"The idea is that we must all solve the question of remembering how things happened one after another," he said. "Language is based on certain sounds and a grammar, which describes the rules by which one thing comes after another. We all have a grammar if we are going to speak, and so that's an example of the problem of serial order."
The same principle applies to sights. For example, Hulse originally worked with rats, studying how they learned landmarks to navigate through mazes.
But he switched to birds, in part because he was allergic to the rodents. "I decided that maybe there was a better way to do research on this question," Hulse said.
He had always been interested in music, having taken courses in harmony and music theory as an undergraduate, and he is an amateur pianist.
"It occurred to me that music was a perfect example of something that happened in serial order," he said. "Since I was working with animals, I started looking around for a likely animal to begin studying this issue. I thought about songbirds because they sing. Their song is not music, but bird song has a grammar and a structure to it. And I picked starlings because they can learn to mimic other sounds, even sounds like human speech that are not part of their natural world. That meant I could work with synthetic as well as natural sounds to study their hearing abilities."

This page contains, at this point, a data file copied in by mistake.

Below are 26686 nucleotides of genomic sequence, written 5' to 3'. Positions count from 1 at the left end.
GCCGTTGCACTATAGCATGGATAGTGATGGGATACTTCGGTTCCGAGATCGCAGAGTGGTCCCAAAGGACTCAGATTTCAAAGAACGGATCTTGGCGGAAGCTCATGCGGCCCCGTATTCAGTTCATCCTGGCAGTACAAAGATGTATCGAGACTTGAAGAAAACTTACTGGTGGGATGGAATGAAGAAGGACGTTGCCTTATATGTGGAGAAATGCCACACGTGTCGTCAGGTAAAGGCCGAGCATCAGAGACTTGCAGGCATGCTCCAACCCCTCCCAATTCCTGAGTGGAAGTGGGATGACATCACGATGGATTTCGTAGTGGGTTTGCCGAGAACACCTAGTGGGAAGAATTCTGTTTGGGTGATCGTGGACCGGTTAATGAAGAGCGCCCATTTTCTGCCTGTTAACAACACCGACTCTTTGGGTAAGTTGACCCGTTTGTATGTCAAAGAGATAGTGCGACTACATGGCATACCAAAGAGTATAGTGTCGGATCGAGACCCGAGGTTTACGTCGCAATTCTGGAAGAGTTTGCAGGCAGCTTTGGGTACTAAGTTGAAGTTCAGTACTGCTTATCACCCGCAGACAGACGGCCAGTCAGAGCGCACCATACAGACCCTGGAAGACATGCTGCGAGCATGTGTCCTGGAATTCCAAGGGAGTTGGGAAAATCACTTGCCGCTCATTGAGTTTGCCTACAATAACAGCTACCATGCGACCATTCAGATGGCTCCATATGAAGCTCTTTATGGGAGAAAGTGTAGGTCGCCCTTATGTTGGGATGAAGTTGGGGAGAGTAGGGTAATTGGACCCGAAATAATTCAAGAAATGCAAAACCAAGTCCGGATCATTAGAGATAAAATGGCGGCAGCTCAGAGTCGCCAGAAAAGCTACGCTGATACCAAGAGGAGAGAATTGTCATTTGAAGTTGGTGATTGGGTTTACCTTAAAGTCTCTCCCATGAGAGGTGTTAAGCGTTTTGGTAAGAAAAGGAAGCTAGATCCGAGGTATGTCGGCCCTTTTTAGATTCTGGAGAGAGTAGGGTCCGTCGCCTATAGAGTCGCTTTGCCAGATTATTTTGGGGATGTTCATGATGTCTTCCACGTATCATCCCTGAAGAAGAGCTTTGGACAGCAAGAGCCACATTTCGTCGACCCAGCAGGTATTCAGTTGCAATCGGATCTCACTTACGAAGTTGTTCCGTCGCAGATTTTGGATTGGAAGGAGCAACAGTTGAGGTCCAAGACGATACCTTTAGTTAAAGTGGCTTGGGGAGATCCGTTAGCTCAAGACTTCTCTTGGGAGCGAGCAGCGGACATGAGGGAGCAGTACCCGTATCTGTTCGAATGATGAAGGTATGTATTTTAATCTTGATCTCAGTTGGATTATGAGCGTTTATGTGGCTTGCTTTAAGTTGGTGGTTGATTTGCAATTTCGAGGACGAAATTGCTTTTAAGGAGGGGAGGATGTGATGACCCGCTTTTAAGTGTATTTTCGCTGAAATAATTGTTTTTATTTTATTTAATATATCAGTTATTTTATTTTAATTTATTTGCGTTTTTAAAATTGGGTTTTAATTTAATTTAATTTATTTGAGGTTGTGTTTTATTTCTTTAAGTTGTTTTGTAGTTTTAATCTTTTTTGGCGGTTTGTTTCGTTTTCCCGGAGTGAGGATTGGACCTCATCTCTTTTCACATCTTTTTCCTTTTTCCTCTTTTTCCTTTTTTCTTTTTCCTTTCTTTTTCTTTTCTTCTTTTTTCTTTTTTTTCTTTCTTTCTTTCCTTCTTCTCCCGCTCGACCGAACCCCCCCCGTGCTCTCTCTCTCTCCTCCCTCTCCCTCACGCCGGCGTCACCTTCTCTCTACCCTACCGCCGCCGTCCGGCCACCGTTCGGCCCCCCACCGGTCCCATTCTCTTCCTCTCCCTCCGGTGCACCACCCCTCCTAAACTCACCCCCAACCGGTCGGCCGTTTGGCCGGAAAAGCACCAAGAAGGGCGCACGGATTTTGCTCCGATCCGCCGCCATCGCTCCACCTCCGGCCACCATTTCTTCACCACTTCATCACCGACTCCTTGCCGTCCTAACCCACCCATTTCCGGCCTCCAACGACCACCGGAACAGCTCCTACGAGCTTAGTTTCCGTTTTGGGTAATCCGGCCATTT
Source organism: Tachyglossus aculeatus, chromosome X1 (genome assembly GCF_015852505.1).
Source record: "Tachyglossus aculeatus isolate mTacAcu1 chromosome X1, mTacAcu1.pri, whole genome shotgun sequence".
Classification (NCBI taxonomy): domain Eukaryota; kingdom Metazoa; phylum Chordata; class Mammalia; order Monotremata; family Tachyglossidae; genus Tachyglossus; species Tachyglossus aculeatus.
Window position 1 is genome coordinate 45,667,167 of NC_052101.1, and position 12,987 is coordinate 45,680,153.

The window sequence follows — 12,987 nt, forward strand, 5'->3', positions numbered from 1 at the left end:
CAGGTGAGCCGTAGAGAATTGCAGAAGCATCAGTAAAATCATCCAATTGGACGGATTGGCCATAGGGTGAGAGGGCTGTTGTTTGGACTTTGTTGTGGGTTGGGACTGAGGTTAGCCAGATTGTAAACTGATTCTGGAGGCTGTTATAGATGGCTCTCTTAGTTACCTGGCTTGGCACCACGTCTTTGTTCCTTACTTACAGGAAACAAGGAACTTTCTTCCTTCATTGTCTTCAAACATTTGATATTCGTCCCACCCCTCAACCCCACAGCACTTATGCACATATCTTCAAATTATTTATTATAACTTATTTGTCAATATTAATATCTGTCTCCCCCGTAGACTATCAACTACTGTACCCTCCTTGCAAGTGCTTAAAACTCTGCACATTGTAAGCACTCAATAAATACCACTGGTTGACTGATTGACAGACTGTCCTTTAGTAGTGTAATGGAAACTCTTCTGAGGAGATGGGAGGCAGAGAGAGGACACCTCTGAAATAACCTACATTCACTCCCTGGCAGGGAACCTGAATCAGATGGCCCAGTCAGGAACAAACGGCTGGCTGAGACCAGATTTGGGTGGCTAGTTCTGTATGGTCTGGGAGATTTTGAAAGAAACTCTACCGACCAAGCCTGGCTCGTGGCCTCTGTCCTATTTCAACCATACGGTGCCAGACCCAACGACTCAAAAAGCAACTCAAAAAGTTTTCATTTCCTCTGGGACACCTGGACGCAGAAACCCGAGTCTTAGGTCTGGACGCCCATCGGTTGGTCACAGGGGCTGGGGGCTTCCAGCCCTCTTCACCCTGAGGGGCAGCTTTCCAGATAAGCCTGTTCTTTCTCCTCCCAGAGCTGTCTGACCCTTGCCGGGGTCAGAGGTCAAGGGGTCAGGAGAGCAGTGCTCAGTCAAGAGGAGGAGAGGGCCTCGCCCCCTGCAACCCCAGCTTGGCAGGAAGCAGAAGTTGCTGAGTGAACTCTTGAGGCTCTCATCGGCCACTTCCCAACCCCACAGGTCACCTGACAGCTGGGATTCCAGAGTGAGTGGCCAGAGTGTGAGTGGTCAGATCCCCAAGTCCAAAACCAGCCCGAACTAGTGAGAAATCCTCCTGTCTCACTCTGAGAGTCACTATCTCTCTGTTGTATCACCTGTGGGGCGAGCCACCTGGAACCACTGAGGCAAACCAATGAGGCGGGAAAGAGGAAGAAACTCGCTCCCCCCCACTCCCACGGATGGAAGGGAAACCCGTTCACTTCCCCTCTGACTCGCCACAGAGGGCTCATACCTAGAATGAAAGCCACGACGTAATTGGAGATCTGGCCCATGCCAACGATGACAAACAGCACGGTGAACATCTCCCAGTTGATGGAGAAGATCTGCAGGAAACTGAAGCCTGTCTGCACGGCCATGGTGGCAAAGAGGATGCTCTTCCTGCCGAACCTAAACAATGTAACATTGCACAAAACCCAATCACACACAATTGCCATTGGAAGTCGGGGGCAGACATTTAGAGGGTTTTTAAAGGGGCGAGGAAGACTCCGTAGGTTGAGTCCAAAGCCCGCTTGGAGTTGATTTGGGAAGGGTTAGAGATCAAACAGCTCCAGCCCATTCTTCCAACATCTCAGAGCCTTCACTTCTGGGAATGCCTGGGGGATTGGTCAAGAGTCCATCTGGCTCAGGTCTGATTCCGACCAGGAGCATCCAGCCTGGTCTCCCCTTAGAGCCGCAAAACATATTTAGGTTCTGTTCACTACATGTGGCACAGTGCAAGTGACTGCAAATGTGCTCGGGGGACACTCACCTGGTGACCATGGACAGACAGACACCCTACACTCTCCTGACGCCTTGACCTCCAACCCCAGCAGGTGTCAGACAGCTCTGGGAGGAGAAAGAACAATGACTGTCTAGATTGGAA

To begin, the scientist trained birds to peck two different keys, one when they heard a rising sequence of tones, and the other when they heard a descending sequence. To his astonishment, the birds were not especially sensitive to whether the sequences went up or down in pitch. Instead, they possess a trait rarely found in people, called absolute pitch, which enables them to identify immediately the pitch of an isolated tone.
About 3 percent of the human population has it. "And many of those are musicians, who find it a curse because if music is played off-pitch, it sounds wrong," Hulse noted. "Anyway, I thought that maybe this was relevant for bird song."
The implication is that the birds may use this talent to communicate with each other, recognizing individual birds by the pitch of some parts or all of their song.
Research into absolute pitch in birds led to his current work on the cocktail party effect--to learn whether birds have the ability to pay selective attention to one sound that occurs simultaneously with one or more other sounds.
Other scientists, including Peter Jusczyk at Hopkins, have studied the cocktail party effect in humans. Jusczyk, an experimental psychologist, has studied how infants are able to concentrate on one voice that is mixed with background sounds.
The ability may help them learn language quickly; by tuning out the extraneous noise, babies are able to focus on the grammar and rhythm of language.
"Much of the work we are doing is really borrowed from research that's been done with humans," Hulse said. "The question is whether non-human animals have the same capacity."